For over 20 years life settlements have been a little known, yet powerful tool that provided individuals over the age of 70 a way to unlock value in their existing life insurance policy. In its basic form, a life settlement transaction involves a policy owner, the seller of the life insurance policy, and an institutional investor, the buyer. The benefit to the seller is that the buyer purchases the policy for an amount greater than the policy’s cash value. This yields the seller more value than they would otherwise have received if they cashed in the policy.
Who is Involved in a Life Settlement
There are many types of policy owners who are interested in selling a life insurance policy. Some are individuals who no longer need the policy or do not want to continue paying premiums. Another owner type is a trust/trustee that finds a policy no longer meets the original estate planning needs of the insured. Finally, corporations who once had a buy-sell or key person need which no longer exists. In any of these cases, sellers have the potential to realize up to four to five times more than the policy cash value. Even those who own term insurance have the potential to sell a policy that otherwise has no value.
It should also be noted that this industry has dramatically evolved since the early 2000s. Many state insurance departments have heavily regulated the industry. New laws have been put into place to protect the best interest of the policy owner/seller.
Also, the market for sellable policies has expanded. A life settlement is no longer a transaction only for someone in their 70s who has health impairments. We are now seeing healthy individuals in their mid-60s cash in on their unneeded policies.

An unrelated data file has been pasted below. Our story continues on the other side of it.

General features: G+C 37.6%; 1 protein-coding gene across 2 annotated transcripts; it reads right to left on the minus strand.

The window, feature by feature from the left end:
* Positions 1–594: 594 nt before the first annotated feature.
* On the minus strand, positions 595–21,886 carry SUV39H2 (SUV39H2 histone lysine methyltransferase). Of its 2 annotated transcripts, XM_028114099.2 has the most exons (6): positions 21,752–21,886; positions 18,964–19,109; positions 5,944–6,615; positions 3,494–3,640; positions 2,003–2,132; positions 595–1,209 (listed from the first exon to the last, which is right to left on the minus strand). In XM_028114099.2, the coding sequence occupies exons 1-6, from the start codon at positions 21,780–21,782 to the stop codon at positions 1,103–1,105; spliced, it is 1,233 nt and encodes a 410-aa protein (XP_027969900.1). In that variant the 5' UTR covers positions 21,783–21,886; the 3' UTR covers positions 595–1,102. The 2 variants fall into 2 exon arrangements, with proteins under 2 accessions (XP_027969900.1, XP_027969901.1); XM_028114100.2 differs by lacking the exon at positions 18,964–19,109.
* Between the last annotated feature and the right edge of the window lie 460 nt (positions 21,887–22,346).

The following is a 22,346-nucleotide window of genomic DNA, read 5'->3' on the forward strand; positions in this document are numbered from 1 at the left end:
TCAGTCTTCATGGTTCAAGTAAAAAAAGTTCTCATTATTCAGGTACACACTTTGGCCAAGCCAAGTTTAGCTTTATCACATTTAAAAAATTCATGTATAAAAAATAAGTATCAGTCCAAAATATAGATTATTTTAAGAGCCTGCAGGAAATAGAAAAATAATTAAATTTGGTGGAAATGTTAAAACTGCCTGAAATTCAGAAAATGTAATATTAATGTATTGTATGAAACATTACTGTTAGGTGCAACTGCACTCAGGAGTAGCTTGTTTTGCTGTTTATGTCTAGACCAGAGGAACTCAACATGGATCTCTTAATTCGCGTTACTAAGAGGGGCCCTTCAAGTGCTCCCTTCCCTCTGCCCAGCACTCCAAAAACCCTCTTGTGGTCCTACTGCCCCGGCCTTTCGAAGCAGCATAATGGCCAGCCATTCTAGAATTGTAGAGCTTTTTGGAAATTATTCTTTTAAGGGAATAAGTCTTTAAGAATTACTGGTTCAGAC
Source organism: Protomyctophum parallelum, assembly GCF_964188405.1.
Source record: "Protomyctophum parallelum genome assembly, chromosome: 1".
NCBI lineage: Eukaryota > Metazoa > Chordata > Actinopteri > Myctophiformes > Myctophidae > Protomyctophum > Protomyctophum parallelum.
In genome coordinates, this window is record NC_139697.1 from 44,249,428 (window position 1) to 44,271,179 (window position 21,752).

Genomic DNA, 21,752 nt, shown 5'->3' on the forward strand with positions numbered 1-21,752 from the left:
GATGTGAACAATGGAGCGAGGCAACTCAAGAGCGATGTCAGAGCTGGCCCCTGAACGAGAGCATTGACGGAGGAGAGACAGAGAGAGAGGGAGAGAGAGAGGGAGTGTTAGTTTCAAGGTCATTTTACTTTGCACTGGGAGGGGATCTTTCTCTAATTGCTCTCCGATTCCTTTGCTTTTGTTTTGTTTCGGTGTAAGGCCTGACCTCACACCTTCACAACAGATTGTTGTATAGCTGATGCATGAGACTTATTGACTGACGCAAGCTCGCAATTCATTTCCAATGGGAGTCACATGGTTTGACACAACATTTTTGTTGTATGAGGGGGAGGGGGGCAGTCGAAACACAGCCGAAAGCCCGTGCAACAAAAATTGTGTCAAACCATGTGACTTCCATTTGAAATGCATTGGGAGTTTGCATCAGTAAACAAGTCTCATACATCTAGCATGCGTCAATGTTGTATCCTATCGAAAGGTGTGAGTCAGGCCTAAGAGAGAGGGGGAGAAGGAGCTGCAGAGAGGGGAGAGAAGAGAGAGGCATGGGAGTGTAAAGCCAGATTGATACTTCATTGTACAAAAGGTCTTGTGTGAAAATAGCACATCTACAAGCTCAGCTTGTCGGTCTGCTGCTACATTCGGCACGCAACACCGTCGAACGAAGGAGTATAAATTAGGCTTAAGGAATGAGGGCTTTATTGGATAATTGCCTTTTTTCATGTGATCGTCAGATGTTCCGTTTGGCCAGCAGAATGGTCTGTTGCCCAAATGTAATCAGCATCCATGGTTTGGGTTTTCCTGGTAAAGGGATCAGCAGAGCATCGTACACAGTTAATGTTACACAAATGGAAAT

When to Consider a Life Settlement
If you or your client has coverage that is no longer needed, or if you’re unsure if it makes good financial sense to continue paying premiums, consider contacting a licensed life settlement broker. A broker is a third party that has access to several buyers and can hold a competitive auction ensuring that you receive top dollar for your policy. While many buyers advertise nationally, offering to buy policies direct from sellers, this is seldom beneficial and often results in the seller receiving less than market value. A broker works on behalf of the seller, looking out for the seller’s best interest, and providing up to 20 percent to 30 percent more value than a direct sale.
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For more information, please visit our Oswald Life page or contact me direct:
Mario Mastroianni, CLTC, CEPA
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